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Can India, China and Russia form a strategic triangle? When this idea was first mooted by the Russians, in the declining years of Boris Yeltsin, it was met with a mixture of derision and a certain apprehension. Could three nuclear powers, accounting for almost 40 per cent of the world's population and nearly a quarter of the total area of the planet, unfurl the banner of revolt in a unipolar world that had its centre of gravity elsewhere? Most dismissed it as far-fetched, absurd. The Chinese were reluctant, the Indians intrigued. But the Russians persisted.
At the end of the sixth meeting of foreign ministers from these countries, it was clear that obituaries for an emerging axis have been slightly premature. As Union external affairs minister Pranab Mukherjee reeled off the outcomes of the meeting (that lasted 105 minutes at the Billiards Room in Hyderabad House around a U-shaped table, with India at the head, Russia on the right and China on the left), it was obvious to the assembled media that the trilateral meetings have managed to acquire an institutional status. And when Chinese foreign minister Li Zhaoxing played to the gallery (see box), it seemed a far cry from the first hesitant meeting on the margins of the UN in 2002. Li's predecessor, Tan Jiaxuan, had then refused to even pose for the cameras, leaving the Russians to put the best public spin on this enigmatic development.
One year later, it was another story altogether. At the end of the second meeting, all three ministers were caught on camera holding hands, the three new geopolitical musketeers. The picture, somehow portentous, was reflected and debated upon in the world. For the Indian foreign policy establishment, the debate has been settled in favour of this triangular development, and last week's proceedings confirmed there now remained no room for ambiguity.
This could be determined both from the form and content of the discussions in the Billiards Room. For the first time, there was an agenda and a structure to the meeting. Even as recently as Vladivostok, where the last meeting was held, there was an air of casualness—lacking structure, the participants could bring any topic to the table. All that changed, say sources, after the G-8 summit in St Petersburg last year, when Russian President Vladimir Putin, determined to send a signal to the West, sat in a separate confabulation with the Indian prime minister and the Chinese president, thereby politically formalising the triumvirate in no uncertain terms. At Hyderabad House then, the agenda allowed, say sources, for each country to share its thoughts formally on a range of subjects: Afghanistan, the Korean Peninsula, Iraq and Iran, and the Middle East, subjects that go deep into the heart of Western interests as well.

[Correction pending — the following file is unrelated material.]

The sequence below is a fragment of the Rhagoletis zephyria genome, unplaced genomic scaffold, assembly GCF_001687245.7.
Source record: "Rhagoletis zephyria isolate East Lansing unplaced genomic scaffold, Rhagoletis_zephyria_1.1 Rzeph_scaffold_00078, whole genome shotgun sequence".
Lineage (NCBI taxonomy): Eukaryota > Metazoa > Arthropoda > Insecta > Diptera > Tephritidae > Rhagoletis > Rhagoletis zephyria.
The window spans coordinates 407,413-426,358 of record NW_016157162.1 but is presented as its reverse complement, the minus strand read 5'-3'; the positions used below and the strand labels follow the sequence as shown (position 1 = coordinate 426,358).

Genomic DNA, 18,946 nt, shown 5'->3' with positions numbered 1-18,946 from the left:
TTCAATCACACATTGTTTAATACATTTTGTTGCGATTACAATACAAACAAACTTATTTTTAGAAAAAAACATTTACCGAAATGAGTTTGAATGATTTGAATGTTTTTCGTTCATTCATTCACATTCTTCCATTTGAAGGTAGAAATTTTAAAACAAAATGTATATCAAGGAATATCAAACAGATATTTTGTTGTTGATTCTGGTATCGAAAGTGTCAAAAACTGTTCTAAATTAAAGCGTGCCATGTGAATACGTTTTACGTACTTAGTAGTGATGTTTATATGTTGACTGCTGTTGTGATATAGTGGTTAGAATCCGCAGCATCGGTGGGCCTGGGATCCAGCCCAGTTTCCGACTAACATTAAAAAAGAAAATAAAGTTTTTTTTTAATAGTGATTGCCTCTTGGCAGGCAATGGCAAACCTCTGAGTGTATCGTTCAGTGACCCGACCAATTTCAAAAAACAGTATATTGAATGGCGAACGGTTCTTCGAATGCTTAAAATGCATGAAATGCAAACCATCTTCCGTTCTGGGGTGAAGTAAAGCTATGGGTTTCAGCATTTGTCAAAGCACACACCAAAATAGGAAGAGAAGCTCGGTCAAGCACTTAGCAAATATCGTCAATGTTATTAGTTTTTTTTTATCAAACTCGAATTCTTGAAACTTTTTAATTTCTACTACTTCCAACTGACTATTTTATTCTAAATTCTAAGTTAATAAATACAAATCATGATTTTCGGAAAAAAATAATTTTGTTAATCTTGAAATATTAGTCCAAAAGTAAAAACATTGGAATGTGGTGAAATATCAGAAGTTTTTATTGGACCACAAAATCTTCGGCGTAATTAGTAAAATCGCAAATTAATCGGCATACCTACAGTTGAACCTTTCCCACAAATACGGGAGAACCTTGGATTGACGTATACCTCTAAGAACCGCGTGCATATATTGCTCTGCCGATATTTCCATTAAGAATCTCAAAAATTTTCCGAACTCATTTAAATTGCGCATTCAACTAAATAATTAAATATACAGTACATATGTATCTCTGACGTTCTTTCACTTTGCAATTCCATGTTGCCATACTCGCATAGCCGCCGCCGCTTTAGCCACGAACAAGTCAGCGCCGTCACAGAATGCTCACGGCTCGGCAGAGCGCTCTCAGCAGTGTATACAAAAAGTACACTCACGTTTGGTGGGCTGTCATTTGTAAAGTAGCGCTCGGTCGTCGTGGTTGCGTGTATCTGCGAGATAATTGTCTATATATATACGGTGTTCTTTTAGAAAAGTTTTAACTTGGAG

Indian diplomats say the trilateral meet is a win-win situation for New Delhi, acknowledging, among other things, India as a big league player. As the trilateral process has the potential of making the world less pivoted around the West, it immediately confers on New Delhi a large geopolitical role.
It also increases the range of diplomatic options for India and allows New Delhi to play on two unfolding tableaux simultaneously. The process forces China to acknowledge, as the joint statement does, that India has a legitimate role far beyond the region, thus leaving Pakistan with a lesser, regional role. As far as the Russians are concerned, they would like to see an acceleration and blossoming of a relationship between India and China, and consequently giving heft to the weakest political leg of the triangle. It helps project a role for India in Central Asia as well. Certainly, the trilateral meetings will help define a more realistic view on terrorism, as India sees and experiences it, with respect to the other two "trialogue" members, especially China. Sources say that in Hyderabad House, Pakistan's "deeply ambivalent" role on terrorism came in for sustained scrutiny during discussions on Afghanistan.
Diplomatic sources say New Delhi has been extremely careful not to be drawn into the grievances one or the other player may have against the sole superpower; it wants nothing to disturb the emerging relationship with the United States. There is, finally, a line in the joint communique saying both Russia and China would actively facilitate India's membership to the Shanghai Cooperation Organisation. The reality, say sources, is somewhat more complex. Russia doesn't seem keen on either Iran or Pakistan joining the
SCO, and China will not be amenable to Indian membership without Pakistan clambering on board as well.